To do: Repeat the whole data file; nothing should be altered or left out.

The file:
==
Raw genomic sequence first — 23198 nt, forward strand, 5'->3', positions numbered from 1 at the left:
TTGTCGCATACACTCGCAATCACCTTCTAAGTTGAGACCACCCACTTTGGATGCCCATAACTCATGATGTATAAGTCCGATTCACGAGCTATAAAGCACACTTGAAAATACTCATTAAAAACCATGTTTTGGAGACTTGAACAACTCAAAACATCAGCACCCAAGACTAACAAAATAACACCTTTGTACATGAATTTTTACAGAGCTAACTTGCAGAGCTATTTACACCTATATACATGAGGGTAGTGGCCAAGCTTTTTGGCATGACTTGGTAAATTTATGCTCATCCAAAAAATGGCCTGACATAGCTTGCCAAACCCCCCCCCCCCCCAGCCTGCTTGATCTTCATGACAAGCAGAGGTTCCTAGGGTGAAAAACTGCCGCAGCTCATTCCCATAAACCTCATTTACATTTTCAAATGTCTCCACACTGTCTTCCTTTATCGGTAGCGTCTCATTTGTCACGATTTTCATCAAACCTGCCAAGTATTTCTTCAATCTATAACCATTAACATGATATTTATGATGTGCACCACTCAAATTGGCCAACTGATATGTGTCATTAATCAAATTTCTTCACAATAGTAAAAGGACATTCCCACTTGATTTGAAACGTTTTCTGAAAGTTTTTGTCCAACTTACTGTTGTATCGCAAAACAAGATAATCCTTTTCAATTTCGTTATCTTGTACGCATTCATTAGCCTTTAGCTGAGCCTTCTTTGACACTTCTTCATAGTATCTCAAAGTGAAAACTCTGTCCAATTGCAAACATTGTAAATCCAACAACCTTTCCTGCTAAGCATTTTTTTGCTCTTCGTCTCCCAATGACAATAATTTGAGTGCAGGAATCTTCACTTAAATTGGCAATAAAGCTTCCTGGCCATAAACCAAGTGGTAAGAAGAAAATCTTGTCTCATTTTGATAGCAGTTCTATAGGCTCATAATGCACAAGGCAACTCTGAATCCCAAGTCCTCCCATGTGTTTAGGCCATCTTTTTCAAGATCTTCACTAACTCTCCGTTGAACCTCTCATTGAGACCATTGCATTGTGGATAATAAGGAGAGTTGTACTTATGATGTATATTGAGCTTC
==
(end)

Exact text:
Raw genomic sequence first — 23198 nt, forward strand, 5'->3', positions numbered from 1 at the left:
TTGTCGCATACACTCGCAATCACCTTCTAAGTTGAGACCACCCACTTTGGATGCCCATAACTCATGATGTATAAGTCCGATTCACGAGCTATAAAGCACACTTGAAAATACTCATTAAAAACCATGTTTTGGAGACTTGAACAACTCAAAACATCAGCACCCAAGACTAACAAAATAACACCTTTGTACATGAATTTTTACAGAGCTAACTTGCAGAGCTATTTACACCTATATACATGAGGGTAGTGGCCAAGCTTTTTGGCATGACTTGGTAAATTTATGCTCATCCAAAAAATGGCCTGACATAGCTTGCCAAACCCCCCCCCCCCCCAGCCTGCTTGATCTTCATGACAAGCAGAGGTTCCTAGGGTGAAAAACTGCCGCAGCTCATTCCCATAAACCTCATTTACATTTTCAAATGTCTCCACACTGTCTTCCTTTATCGGTAGCGTCTCATTTGTCACGATTTTCATCAAACCTGCCAAGTATTTCTTCAATCTATAACCATTAACATGATATTTATGATGTGCACCACTCAAATTGGCCAACTGATATGTGTCATTAATCAAATTTCTTCACAATAGTAAAAGGACATTCCCACTTGATTTGAAACGTTTTCTGAAAGTTTTTGTCCAACTTACTGTTGTATCGCAAAACAAGATAATCCTTTTCAATTTCGTTATCTTGTACGCATTCATTAGCCTTTAGCTGAGCCTTCTTTGACACTTCTTCATAGTATCTCAAAGTGAAAACTCTGTCCAATTGCAAACATTGTAAATCCAACAACCTTTCCTGCTAAGCATTTTTTTGCTCTTCGTCTCCCAATGACAATAATTTGAGTGCAGGAATCTTCACTTAAATTGGCAATAAAGCTTCCTGGCCATAAACCAAGTGGTAAGAAGAAAATCTTGTCTCATTTTGATAGCAGTTCTATAGGCTCATAATGCACAAGGCAACTCTGAATCCCAAGTCCTCCCATGTGTTTAGGCCATCTTTTTCAAGATCTTCACTAACTCTCCGTTGAACCTCTCATTGAGACCATTGCATTGTGGATAATAAGGAGAGTTGTACTTATGATGTATATTGAGCTTC